Natural Acts: A Sidelong View of Science and Nature - David Quammen (1996)

ELOQUENT PRACTICES, NATURAL ACTS

A Deathly Chill

DEATH IS PERSONAL. It’s sealed over by subjectivity and silence; one of those things either you do or you talk about, but not both. Notwithstanding the work of Elisabeth Kübler-Ross, it is the single inevitable human enterprise that we can have no hope of comprehending in advance. The contemplation of death is, after all, something live people engage in, by way of linguistic bamboozlement and philosophical placation of themselves. I repeat all this obvious stuff here because of the Ram Patrol of Chattaroy, Washington, and the question of hypothermia.

On August 10, 1982, an Associated Press item ran in a corner of the back page of my local newspaper under the headline “Hypothermia Blamed in Deaths of Scouts.” The story was bizarre and pathetic. Four young Boy Scouts and two adult leaders had been found drifting, dead, in a cove of a glacier-fed Canadian lake near the west border of Banff National Park. They were stragglers from a canoe trip that had included twenty-three other boys and men, and they had been missing since just the previous afternoon. When discovered, all of the corpses were floating, head up and neatly strapped into lifejackets, not far from their undamaged canoes. There was no sign of accident, desperate struggle, or panic. One of the two adults was still wearing his glasses and hat. “They were in the Ram Patrol, our most experienced group,” a scoutmaster told the AP. “We had them follow the others because they were the best.” The water temperature was steady at around 45°F, and all of the scouts had been in and out of it, swimming and bathing, for the whole week. The presumed cause of death was hypothermia.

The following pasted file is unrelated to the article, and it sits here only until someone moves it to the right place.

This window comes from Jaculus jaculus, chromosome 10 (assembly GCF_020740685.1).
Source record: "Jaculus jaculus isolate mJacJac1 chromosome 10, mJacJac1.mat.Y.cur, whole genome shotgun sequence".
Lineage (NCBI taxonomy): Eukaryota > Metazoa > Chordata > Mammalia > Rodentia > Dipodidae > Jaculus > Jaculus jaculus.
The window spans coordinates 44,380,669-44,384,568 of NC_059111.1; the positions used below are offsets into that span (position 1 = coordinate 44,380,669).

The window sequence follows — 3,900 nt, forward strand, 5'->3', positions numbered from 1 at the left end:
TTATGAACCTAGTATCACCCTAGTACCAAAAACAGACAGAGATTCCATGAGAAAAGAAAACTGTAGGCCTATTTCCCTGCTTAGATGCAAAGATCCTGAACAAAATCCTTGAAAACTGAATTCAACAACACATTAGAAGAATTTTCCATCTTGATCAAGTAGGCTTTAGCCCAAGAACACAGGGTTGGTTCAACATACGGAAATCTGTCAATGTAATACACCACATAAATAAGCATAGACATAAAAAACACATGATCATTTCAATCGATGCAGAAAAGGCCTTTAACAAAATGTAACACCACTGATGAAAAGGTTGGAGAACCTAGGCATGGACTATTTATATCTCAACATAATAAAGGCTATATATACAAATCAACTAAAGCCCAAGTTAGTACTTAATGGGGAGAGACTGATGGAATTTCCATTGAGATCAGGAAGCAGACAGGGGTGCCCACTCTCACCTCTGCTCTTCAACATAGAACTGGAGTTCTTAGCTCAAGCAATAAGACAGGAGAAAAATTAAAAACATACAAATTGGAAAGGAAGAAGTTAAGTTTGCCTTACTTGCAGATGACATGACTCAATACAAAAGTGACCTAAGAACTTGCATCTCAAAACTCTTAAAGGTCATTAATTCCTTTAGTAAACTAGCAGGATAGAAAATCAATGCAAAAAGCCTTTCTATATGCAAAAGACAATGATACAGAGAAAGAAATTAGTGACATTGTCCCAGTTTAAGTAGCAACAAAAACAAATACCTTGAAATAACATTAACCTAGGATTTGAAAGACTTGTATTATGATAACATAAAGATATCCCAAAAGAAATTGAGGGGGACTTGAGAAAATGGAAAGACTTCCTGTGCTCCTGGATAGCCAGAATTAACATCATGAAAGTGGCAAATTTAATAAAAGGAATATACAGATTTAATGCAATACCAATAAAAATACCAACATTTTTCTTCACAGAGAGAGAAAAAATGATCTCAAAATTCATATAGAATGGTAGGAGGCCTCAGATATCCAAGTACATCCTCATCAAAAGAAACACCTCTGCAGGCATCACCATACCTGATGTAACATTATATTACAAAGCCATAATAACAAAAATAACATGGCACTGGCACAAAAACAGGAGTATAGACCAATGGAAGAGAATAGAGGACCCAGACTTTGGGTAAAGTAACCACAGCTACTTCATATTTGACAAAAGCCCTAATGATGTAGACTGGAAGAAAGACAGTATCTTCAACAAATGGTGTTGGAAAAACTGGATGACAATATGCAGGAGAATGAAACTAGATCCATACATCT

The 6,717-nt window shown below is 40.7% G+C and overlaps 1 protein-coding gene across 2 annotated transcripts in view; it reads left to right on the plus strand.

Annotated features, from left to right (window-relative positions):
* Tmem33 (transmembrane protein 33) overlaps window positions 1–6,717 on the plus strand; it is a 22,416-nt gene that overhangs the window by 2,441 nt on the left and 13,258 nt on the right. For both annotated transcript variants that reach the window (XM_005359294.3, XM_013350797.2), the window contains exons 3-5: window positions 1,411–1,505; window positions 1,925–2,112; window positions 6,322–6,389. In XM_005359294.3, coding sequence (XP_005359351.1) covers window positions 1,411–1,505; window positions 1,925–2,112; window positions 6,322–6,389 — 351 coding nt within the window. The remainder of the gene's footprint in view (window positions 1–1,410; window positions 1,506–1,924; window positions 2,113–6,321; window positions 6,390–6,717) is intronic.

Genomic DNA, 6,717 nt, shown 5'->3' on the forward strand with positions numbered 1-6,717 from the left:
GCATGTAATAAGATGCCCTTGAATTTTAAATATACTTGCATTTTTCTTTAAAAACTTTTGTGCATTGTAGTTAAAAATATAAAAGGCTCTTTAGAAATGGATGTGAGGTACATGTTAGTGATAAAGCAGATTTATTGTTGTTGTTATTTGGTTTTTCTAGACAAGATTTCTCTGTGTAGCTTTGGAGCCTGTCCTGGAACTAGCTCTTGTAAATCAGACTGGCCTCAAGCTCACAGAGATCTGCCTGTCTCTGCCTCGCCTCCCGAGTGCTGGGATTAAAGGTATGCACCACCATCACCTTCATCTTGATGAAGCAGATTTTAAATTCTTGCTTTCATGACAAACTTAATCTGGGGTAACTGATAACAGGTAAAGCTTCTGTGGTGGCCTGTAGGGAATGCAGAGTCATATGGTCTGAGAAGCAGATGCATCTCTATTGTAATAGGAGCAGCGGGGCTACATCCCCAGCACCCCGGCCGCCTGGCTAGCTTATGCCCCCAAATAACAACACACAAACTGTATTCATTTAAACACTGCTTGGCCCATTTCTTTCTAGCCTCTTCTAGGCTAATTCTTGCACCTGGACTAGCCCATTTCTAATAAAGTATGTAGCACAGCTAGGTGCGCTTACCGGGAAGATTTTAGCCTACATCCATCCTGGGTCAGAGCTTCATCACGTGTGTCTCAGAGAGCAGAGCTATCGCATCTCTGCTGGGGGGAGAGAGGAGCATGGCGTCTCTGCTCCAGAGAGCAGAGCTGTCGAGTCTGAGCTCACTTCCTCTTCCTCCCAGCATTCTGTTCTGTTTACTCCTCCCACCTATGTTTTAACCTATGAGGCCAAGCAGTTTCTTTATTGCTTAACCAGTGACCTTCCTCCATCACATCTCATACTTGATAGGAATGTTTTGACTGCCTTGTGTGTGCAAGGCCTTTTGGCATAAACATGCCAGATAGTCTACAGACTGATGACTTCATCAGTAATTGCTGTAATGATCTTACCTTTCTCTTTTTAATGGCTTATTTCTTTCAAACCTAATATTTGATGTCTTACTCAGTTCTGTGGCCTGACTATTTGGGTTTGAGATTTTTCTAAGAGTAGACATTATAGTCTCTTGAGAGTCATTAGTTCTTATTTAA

It would not be quite accurate to say that the four boys and two men of the Ram Patrol had frozen to death—not at 45 degrees Fahrenheit. Rather, evidently, they had been chilled to death. “It was like they had just gone to sleep in the water,” said the scoutmaster. “They probably ran out of energy and died.” What seemed obvious to this man, by hindsight, had apparently stolen upon six robust campers like a Mosaic angel of death. Given the nature of hypothermia and the nature of water, it is not hard to believe.

Seventy years ago, hypothermia, like radiation sickness, was unheard of. People in those days died of consumption, yellow fever, childbirth, the flu. They also, in cases of mishap on the high seas, died of “drowning.” But drowning was merely the standard official and popular presumption, clung to for lack of a better one—live people doing their best, again, to get a grip on the lonely and personal business of death. As late as 1969, a physiologist from Oxford University, W. R. Keatinge, wrote that “until recently even experts commonly regarded drowning as the only important hazard to life in the water. Those who did look forward seldom appreciated any other hazards except thirst and attack by sharks. This belief is still common. It is almost routine for anyone who dies in the water to be said to have drowned, not only in everyday conversation and the press but often in official reports.” For example, the case of the Titanic.

It was on its maiden trip when an iceberg hit the ship. This was shortly before midnight on April 14, 1912, a chilly spring night in the North Atlantic, about 400 miles off the coast of Newfoundland, and the temperature of the water in which the Titanic sank, so quickly, was hovering around 32°F. During the early minutes of pandemonium, roughly a third of the passengers and crew managed to get safely aboard lifeboats, either dry-shod from the side of the ship itself or after a brief dunking. The other 1,489 people were left swimming, but there were far more than enough lifejackets to take care of everybody. Within just one hour and fifty minutes another ship, the Carpathia, arrived on the scene to begin scooping up survivors. Now the shocking part. The Carpathia was able to save almost all of those lucky or assertive folks who had gotten themselves places in the lifeboats; every one of the other 1,489 people, most of them bobbing there nearby in perfectly decent lifejackets, was dead.